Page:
Posted by on Jul 5, 2010 in brainstorm, creativity, delight, exercise, outside the box, paying attention, personal growth, relaxation, writing | 0 comments

Yesterday was the 4th of July here, a time, once again, to celebrate our freedom as Americans. I could go on about what freedom means, but we all have our own thoughts about it.

So, instead, I’d like to invite you to play with some Free Writing.

Writing is a wonderful way to access what is in your heart. Your hands are, in fact, an extension of your heart.

Free writing means just writing…not editing, not even thinking, just following a stream of consciousness without judgment.

It doesn’t have to be grammatically correct, you don’t even have to write complete sentences. And no one is checking your spelling!

The idea is to just write and see where your words take you.

If you find yourself correcting spelling as you write, or judging what you’ve written, consider this: the writer in you uses a very different part of your brain than the editor.

I like to think of them as two beings doing two very different jobs. Both are important but they cannot work together in the same room at the same time.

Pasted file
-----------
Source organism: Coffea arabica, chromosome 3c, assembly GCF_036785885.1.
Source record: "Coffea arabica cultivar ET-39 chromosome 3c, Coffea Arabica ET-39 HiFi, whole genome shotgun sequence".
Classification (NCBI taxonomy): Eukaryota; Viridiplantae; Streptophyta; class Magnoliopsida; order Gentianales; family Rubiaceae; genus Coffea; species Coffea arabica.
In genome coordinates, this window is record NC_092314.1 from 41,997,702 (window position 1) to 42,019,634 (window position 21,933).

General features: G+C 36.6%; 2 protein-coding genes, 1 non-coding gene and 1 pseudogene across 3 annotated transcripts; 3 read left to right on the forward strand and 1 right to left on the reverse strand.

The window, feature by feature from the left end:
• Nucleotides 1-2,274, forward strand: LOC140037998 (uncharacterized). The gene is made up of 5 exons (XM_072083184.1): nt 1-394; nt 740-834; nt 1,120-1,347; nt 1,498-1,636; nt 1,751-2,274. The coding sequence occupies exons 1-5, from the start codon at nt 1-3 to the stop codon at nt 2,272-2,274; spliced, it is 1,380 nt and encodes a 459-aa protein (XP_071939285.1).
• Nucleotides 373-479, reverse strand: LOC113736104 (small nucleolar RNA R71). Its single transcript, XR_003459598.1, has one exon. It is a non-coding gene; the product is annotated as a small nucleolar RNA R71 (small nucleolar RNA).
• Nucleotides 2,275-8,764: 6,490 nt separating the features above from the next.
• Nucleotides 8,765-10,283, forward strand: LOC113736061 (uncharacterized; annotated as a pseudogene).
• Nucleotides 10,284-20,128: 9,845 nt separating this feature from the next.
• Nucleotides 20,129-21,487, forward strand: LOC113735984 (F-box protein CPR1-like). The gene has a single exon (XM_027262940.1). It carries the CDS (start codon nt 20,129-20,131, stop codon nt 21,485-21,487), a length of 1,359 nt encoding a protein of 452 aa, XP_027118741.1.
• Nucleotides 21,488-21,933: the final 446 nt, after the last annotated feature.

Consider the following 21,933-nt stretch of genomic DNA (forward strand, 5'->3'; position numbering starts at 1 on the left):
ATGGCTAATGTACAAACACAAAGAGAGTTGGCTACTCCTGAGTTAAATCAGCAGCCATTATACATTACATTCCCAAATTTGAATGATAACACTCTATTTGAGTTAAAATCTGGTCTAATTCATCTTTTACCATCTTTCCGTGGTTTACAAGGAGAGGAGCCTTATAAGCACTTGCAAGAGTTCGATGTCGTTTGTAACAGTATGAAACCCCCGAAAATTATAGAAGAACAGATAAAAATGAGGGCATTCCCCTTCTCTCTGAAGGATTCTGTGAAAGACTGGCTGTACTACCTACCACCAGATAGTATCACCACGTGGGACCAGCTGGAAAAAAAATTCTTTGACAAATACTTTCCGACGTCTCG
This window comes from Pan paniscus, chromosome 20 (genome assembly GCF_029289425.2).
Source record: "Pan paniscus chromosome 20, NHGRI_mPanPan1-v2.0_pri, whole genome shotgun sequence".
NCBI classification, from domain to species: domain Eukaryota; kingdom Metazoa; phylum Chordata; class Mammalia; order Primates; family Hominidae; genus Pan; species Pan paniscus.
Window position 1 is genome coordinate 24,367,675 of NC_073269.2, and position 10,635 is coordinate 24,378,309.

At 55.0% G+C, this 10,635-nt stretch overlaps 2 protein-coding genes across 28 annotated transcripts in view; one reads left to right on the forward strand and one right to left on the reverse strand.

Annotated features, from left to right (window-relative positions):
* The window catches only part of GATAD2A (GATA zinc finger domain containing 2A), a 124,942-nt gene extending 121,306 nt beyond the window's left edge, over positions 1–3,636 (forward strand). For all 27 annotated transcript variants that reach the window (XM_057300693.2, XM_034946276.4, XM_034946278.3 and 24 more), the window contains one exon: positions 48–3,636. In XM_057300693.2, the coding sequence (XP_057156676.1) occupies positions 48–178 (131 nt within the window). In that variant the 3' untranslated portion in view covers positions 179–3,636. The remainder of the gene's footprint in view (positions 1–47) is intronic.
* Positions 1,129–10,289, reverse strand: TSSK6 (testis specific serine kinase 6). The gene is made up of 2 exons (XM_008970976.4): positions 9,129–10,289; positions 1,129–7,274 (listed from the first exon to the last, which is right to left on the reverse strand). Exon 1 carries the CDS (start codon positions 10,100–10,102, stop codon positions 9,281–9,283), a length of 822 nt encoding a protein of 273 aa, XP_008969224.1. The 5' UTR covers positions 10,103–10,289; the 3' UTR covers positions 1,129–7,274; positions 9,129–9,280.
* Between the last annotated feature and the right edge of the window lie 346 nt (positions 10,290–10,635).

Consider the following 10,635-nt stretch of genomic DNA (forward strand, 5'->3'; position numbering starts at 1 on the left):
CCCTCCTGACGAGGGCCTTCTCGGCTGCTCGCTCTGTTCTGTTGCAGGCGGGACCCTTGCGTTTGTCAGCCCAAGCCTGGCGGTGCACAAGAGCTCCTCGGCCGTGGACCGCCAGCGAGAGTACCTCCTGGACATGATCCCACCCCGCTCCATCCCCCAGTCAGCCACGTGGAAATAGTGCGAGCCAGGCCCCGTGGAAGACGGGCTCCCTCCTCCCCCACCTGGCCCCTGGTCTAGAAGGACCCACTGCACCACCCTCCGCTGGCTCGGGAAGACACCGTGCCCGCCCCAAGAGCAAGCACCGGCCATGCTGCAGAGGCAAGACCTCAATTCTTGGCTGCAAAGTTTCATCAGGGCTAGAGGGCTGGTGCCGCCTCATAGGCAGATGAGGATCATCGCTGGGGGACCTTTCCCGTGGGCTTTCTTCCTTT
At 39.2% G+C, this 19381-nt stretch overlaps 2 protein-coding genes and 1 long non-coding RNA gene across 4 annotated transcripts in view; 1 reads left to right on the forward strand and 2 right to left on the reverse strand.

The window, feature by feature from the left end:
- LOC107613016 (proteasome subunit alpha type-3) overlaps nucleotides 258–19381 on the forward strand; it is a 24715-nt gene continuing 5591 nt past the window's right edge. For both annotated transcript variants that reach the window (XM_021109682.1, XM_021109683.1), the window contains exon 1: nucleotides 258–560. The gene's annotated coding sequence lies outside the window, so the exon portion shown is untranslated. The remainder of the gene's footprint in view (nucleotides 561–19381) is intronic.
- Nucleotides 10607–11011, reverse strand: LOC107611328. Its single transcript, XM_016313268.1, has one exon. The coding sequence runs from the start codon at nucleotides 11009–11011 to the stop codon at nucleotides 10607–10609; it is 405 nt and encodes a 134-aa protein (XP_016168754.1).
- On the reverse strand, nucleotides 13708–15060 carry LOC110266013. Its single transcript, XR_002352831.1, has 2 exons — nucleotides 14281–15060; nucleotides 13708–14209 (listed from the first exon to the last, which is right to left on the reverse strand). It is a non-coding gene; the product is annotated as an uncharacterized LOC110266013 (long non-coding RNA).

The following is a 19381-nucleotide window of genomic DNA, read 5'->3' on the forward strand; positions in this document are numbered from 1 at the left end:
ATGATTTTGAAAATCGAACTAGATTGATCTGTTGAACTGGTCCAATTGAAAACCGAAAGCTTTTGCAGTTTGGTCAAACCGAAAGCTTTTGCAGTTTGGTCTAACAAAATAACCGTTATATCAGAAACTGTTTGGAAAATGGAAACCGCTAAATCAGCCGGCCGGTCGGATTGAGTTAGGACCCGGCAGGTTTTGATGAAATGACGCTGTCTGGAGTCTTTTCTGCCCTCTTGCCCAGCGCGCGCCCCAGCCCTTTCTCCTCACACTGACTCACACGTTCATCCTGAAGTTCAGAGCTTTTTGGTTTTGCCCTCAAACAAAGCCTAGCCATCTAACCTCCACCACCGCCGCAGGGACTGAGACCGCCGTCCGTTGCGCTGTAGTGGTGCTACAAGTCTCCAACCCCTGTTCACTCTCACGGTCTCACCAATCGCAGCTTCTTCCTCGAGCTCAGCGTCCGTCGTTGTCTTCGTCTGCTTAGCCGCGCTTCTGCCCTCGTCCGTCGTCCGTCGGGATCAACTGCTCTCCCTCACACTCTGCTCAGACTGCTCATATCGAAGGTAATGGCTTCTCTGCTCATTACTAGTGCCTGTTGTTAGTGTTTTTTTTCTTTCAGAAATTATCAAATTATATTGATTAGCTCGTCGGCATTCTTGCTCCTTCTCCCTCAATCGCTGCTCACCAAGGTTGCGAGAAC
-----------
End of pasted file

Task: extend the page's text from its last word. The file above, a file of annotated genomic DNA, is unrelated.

When I am writing, creating, the editor is banned from the room. Later, when I’m ready to review and objectively read what I’ve written, the writer and her ego must take a break so that the editor can do her work.

Here is an exercise that I give many of my coaching clients to help them move beyond a feeling of stuckness and “I don’t know.”

Try it. See where it takes you….

Choose a writing prompt from the list below.
Set a timer for 10 minutes and begin writing whatever comes into your mind. If nothing comes into your mind, just write the word over and over, or rhyme it. You can even write “I don’t know what to write.”

Just keep coming back to the prompt and follow your pen on the paper.

If you hit on something interesting, follow it. It may not have anything to do with the actual prompt word.
If you get stuck, just come back to the prompt.

After your 10 minutes, turn to a clean page, set the timer for another 10 minutes and write some more on the same prompt. You’ll be surprised by where it will take you.

Free writing can trigger memories, reveal forgotten dreams, inspire new ideas.

Here’s an example, using the word BLUE as a prompt:
blue. blue, a primary color. blue like when you’re sad. blue suede shoes. blue bells, blue moon, blue eyes, blue skies like in summer when I used to lie in my front lawn for hours and just watch the clouds and I didn’t have to be anywhere or do anything and I was free…..blueberries, blue popsicles-they were Jeff’s favorite and they’d turn his tongue blue and……..

Here are some words you can use as prompts:
Drive                 Candy         Maps               Winter         Mountains
Blue                  Potatoes      Hair                 Paper          Telephones

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